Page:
The scenes of German and Soviet soldiers overtaking Ukraine in Sergei Loznitsa’s “Babi Yar: Context” are inevitably reminiscent of the current Russian invasion of the country. For more than two decades, Loznitsa, a Ukrainian filmmaker who grew up in the Soviet Union, has chronicled the past and present in Ukraine and Russia by revisiting historical events and portraying everyday life in the throes of war and empire.
“Babi Yar: Context,” a documentary opening Friday at Film Forum, recreates Ukraine during World War II through vivid archival footage of Kiev, where Nazis murdered thousands of Jews in one place, the ravine of the film’s title. In the fictional satire “Donbass”, which begins on April 8, Loznitsa reenacts bizarre and disturbing episodes of the Russian raids on eastern Ukraine in the 2010s.
Loznitsa, 57, recently made headlines when he left the European Film Academy over a statement by the group about the Russian invasion that he found “toothless”; then he returned to the headlines after being expelled from the Ukrainian film academy for opposing boycotts of Russian filmmakers. Even Ukraine’s president, Volodymyr Zelensky, weighed in with Russian journalists during a March 27 interview, saying of Loznitsa: “He is an artist who supports Ukraine.”
Loznitsa views the conflict as “a European war, not just a Ukrainian war”. In Russian, with his production partner Maria Choustova-Baker as an interpreter, he spoke about his films and current events during a video chat from Berlin, where he lives. These are excerpts from our conversation.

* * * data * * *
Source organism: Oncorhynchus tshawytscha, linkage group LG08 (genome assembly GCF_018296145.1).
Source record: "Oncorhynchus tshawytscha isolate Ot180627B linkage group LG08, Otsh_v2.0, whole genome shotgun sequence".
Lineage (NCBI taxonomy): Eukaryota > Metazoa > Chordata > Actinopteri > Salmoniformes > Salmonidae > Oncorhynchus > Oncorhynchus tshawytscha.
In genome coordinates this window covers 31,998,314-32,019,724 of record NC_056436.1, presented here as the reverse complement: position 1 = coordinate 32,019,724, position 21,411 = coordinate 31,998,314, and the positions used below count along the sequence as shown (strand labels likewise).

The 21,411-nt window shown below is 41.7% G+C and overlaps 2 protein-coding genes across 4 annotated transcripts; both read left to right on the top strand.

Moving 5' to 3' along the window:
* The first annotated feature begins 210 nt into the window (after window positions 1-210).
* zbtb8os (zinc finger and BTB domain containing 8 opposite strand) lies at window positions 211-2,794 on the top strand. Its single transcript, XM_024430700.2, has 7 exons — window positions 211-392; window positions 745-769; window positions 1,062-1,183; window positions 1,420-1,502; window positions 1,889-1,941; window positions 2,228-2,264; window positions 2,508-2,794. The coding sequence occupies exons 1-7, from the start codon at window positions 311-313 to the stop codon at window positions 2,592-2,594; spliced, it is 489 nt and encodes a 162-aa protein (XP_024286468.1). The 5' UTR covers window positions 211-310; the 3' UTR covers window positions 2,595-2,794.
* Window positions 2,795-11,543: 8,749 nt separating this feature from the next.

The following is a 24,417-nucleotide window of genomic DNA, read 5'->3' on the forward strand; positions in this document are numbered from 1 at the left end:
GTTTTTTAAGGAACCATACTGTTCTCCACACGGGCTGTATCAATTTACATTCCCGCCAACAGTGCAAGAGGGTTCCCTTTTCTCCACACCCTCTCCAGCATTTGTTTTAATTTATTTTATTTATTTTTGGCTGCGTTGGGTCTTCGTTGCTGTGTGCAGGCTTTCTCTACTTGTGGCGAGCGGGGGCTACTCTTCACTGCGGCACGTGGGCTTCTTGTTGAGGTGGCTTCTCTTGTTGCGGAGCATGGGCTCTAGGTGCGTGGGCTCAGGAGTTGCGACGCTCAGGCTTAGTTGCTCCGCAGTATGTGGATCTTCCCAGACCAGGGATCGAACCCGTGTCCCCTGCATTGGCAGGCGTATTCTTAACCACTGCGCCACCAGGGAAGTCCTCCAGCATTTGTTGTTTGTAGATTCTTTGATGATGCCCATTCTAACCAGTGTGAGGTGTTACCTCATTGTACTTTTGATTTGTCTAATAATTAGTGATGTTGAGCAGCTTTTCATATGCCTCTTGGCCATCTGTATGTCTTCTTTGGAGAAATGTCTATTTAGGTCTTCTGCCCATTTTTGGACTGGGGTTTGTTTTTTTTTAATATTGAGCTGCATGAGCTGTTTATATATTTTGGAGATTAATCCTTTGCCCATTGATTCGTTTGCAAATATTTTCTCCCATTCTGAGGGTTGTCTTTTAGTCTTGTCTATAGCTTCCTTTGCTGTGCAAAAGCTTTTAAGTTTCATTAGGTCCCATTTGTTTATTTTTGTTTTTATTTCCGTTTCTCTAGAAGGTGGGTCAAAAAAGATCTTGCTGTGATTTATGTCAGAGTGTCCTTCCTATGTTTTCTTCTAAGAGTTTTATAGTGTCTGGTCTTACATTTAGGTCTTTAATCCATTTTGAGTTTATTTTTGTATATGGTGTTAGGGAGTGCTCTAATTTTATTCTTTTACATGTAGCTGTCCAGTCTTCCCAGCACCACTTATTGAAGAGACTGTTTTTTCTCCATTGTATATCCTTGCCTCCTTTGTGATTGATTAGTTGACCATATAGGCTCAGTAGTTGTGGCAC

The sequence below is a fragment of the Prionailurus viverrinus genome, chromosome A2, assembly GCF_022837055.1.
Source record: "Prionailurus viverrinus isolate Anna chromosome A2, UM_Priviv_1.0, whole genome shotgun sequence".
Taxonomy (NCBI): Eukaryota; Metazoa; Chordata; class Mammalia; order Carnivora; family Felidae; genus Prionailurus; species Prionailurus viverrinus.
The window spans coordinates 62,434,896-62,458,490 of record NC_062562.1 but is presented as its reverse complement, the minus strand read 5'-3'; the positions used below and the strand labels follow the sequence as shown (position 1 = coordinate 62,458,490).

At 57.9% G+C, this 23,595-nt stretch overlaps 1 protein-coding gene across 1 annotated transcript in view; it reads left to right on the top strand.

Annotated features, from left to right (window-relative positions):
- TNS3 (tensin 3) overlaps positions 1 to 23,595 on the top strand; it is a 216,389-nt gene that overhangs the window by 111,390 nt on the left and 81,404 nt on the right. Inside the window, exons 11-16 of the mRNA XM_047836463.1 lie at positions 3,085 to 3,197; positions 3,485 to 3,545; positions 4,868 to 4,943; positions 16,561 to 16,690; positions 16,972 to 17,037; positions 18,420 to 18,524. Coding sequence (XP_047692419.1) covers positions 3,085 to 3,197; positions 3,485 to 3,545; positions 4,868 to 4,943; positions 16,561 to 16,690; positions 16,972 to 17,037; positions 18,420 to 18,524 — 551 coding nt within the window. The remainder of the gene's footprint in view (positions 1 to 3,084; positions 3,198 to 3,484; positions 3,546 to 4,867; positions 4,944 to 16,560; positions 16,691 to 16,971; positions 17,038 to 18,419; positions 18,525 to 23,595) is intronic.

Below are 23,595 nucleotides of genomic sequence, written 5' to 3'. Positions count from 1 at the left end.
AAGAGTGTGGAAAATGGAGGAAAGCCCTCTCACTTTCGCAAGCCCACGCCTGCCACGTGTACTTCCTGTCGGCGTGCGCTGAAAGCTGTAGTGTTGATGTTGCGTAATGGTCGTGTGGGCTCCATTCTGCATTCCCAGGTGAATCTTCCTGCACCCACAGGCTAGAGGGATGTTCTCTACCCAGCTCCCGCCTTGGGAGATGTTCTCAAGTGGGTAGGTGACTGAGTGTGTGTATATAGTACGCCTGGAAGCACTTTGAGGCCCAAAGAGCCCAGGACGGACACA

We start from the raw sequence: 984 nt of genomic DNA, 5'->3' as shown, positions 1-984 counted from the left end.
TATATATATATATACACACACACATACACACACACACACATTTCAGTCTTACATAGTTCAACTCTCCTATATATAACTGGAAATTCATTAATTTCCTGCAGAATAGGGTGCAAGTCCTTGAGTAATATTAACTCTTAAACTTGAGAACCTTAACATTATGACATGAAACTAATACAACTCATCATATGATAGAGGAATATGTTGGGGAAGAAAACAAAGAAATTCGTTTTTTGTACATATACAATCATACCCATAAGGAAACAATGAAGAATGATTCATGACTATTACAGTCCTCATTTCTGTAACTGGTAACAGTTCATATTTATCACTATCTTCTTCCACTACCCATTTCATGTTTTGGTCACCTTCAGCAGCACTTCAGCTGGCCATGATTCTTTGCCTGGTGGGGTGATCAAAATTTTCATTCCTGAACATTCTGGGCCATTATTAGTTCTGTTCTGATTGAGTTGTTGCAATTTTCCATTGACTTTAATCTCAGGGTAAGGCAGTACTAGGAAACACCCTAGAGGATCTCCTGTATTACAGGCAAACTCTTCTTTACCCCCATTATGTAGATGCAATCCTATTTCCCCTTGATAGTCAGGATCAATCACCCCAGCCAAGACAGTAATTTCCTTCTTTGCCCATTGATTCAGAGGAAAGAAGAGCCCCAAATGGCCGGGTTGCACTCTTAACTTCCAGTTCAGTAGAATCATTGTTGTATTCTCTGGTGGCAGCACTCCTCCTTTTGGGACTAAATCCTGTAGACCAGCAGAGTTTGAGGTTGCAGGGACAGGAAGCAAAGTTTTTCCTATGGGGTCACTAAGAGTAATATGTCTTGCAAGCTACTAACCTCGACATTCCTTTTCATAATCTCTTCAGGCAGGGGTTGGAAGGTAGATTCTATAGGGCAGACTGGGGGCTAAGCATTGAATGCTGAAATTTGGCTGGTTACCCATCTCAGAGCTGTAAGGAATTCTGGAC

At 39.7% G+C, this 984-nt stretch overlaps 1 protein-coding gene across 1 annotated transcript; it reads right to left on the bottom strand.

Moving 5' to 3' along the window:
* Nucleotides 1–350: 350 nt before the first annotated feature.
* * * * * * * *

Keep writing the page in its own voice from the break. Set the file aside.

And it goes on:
Where were you when the Russian invasion began?
Vilnius. I’m making a new movie there. I was awakened by a text message from my friend, Russian filmmaker Victor Kossakovsky. It said, “Forgive me. What a nightmare.”
Is it true that you helped your parents to get out of Ukraine?
Unlike many others, I actually believed in what US intelligence was reporting and what President Biden was telling the world [that Russia had planned to invade]† I even guessed the dates correctly. My friend Ukrainian co-producer Serge Lavrenyuk helped me remove my parents [from Kyiv, three days before the invasion started]† This war comes as a huge shock to millions of people. My father was born in 1939 and he remembers his youth and these horrors very well. My mother was born in 1940 and also remembers all the movement during the war. Now they are [in their 80s] and it’s the same conditions!
Now how would you compare the situation to the history in “Babi Yar: Context”?
The fundamental difference is that at the time it was a battle between two totalitarian regimes. Now there is one totalitarian regime fighting with a country that wants to become independent. At the time, the major countries such as the US and the UK also took part in the war. But today the majority of countries that have the potential to stop this war have chosen this immoral position of spectator, of non-interference. And the politicians of these countries have put their citizens in this immoral situation because the only choice the citizens have is to observe online, in real time, how city after city of Ukraine is being destroyed.
You could say that Putin is currently winning internationally because world leaders’ policies are based on fear. They are not even able to make a rather neutral move by introducing a no-fly zone over Ukraine.
Some fear that such involvement would lead to escalation and nuclear conflict.
I don’t think it’s a valid excuse. First, do these politicians have any guarantee that in the event – God forbid – Russia manages to gobble up Ukraine, they won’t use nuclear weapons? Putin had no valid reason to invade Ukraine. So why do you think he needs a valid reason to use nuclear weapons? This can only be stopped by force. Sooner or later NATO will have to get involved, and the longer they wait, the bloodier the resolution of the conflict will be.